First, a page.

lifeblood: listlogs: 2009v11n001-news

ig-news-digest        friday, january 16 2009        volume 11 : number 001

today's subjects:
  [ig-news] amy q&a from clarion-ledger  [sherlyn koo <sherlyn@pixelopolis.c]


date: fri, 16 jan 2009 11:27:11 +1100
from: sherlyn koo <>
subject: [ig-news] amy q&a from clarion-ledger

hey folks,

here's an interview with amy from the clarion-ledger in mississippi.  you
can read it online at


- ---begin forwarded article---
january 15, 2009

q&a with amy ray of the indigo girls
kyle doherty

amy ray, otherwise known as half of the indigo girls, embodies the
do-it-yourself spirit of punk rock, operating her label daemon records
since 1990.

she released didn't it feel kinder, her third solo album, in august 2008.
catch her at proud larry's in oxford 9 p.m. saturday.

q: what's it like doing solo albums when you've been doing the indigo girls
for so long?

a: for me it just felt really freeing and kind of opening a new door. and
it gave me a lot of energy with the indigo stuff as well and it let me
collaborate with the community i've been a part of. it really improved my
writing with (bandmate) emily (saliers) to have this other creative outlet.

q: your new album is much mellower than your previous two. did you feel a
need to mix things up?

a: it was just the writing. partly (also) because i made the conscious
decision to use a producer to challenge me and broaden my musical horizons
and from that came a more melodic approach along with more punk rock songs.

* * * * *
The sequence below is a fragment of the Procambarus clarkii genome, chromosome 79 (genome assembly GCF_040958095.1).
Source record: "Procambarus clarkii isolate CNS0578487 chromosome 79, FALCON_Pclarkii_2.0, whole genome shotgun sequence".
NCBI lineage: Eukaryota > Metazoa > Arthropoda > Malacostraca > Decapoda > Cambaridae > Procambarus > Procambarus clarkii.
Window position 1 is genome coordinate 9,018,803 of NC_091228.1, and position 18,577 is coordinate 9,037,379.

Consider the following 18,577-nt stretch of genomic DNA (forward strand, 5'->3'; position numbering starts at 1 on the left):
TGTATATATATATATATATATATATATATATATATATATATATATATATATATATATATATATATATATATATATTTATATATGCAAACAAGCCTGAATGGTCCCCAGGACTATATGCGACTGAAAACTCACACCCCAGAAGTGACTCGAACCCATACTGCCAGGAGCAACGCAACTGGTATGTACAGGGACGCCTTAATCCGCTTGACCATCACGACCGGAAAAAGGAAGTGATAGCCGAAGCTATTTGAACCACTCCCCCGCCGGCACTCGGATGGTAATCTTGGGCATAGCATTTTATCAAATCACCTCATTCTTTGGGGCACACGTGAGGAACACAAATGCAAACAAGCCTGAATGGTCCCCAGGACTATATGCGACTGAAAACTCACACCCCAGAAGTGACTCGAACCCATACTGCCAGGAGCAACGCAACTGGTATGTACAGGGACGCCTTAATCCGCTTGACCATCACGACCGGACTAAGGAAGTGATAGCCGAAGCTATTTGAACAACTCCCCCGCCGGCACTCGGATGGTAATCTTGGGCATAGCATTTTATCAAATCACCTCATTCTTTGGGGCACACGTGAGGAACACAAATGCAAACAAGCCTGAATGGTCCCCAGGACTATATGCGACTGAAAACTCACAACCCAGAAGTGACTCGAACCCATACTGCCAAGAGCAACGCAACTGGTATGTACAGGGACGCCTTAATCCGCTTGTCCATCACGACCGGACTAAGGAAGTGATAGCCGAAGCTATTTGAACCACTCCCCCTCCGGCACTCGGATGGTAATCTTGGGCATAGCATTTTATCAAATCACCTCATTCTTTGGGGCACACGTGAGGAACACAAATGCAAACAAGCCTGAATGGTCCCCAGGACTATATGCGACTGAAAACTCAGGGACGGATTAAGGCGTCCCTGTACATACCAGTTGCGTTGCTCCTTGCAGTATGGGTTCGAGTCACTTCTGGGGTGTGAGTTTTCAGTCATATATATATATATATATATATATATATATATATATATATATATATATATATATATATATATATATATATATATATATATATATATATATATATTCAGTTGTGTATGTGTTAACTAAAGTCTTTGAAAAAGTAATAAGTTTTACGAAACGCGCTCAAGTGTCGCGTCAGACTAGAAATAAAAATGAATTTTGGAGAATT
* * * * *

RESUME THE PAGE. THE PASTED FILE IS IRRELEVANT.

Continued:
q: you've had your own record label for almost 20 years now. from that
perspective, how has the industry changed?

a: oh wow, it's so different. when digital came out it really shifted
access to resources. it opened a lot of doors. with media (companies) like
radio and print media and tv in '96, there was a lot of deregulation so it
really hurt the artists' chances to get exposure because the record labels
all merged together.

when the internet came busting through with all the diy and social
networking, it kind of helped the situation.

one of the things with record labels themselves is that they came from the
perspective of developing artists in the '80s when we were coming up and it
just shifted into doing short-term contracts and didn't give them the time
to develop their craft.

we got kind of the benefit of coming up at the right time.

q: do you think the internet is the solution to that or is it more with
small labels like your own?

a: the problem is that you have to really know how to manage yourself. you
need someone sometimes to give you perspective ... and also, nothing can
replace the touring and live music.

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end of ig-news-digest v11 #1

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